You said you had a job. That's great! You are able to keep in touch with what is going on in other peoples life's and it gets you outside of yourself and your pain, if only for a short pleasant distraction.

    Try to understand the family and friends who care for you that they just don't understand. I know it's difficult.
    But you and your doctors know the truth. And we at this site know!
    You are not alone!
    Keep us posted on how you're doing
    Thanks, it's great to communicate with people who understand. Right now I'm a student, and work in retail which requires standing the whole shift, prolonged standing makes the pain much worse. Thankfully I'm almost done with school and will be in my professional career which I predict will be much easier on my back.
  • itsautonomicitsautonomic LouisianaPosts: 2,561
    edited 06/04/2015 - 9:04 AM
    Doctors are not always right, but it may get worse or it could get a bit better. Make sure you are doing everything in your power to get better ( PT, exercise, etc ) that the doctor has recommended and dont feel guilty being on pain meds if you need them. I was a student in chronic back pain and I can say work , while to me is more stressful a bit, is much easier on spine than school was sitting and studying all day. Educate yourself on your condition and options, being your own advocate helps to regain control of your life somewhat. Good luck
    Do your due dilegence, trust you know your body and question everything if it does not fit. Advocate for yourself and you will be suprised what will be revealed trusting your body and instinct.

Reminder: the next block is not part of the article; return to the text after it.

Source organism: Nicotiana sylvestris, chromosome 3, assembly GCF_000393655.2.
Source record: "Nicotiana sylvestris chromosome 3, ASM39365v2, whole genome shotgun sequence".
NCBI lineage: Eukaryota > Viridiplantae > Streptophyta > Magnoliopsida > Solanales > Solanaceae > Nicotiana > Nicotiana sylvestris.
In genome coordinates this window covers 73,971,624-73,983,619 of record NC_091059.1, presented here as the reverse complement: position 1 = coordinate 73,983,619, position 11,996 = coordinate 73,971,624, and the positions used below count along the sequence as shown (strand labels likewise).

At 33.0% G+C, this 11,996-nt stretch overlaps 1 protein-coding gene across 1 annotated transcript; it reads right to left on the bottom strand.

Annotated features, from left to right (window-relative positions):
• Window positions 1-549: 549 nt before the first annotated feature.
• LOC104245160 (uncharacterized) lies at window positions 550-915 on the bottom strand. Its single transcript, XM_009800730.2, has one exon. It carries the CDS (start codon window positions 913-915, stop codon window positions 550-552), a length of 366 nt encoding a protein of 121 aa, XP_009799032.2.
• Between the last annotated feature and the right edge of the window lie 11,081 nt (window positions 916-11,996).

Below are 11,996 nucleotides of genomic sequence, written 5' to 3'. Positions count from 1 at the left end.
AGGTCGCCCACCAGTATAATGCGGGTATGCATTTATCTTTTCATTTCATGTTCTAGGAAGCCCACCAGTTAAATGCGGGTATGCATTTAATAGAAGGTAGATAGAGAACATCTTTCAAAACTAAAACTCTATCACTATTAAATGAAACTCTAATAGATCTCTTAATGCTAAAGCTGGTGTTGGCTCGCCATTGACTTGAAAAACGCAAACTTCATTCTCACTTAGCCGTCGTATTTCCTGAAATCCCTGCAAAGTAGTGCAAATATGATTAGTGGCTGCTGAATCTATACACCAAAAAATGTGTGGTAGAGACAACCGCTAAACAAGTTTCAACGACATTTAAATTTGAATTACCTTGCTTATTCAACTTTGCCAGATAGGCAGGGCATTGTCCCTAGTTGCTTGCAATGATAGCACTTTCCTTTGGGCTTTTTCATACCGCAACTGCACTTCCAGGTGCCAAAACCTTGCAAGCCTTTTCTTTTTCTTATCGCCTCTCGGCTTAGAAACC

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  • itsautonomic said:
    Doctors are not always right, but it may get worse or it could get a bit better. Make sure you are doing everything in your power to get better ( PT, exercise, etc ) that the doctor has recommended and dont feel guilty being on pain meds if you need them. I was a student in chronic back pain and I can say work , while to me is more stressful a bit, is much easier on spine than school was sitting and studying all day. Educate yourself on your condition and options, being your own advocate helps to regain control of your life somewhat. Good luck
    I go to the gym and/or do yoga almost everyday. PT hasn't helped at all on its own, I dislike taking meds, but it's the only thing that has made the pain manageable. But I want to try PT again in conjunction with the meds and see if it makes a difference. I have an appointment with my PCP next week, so I'll see what happens.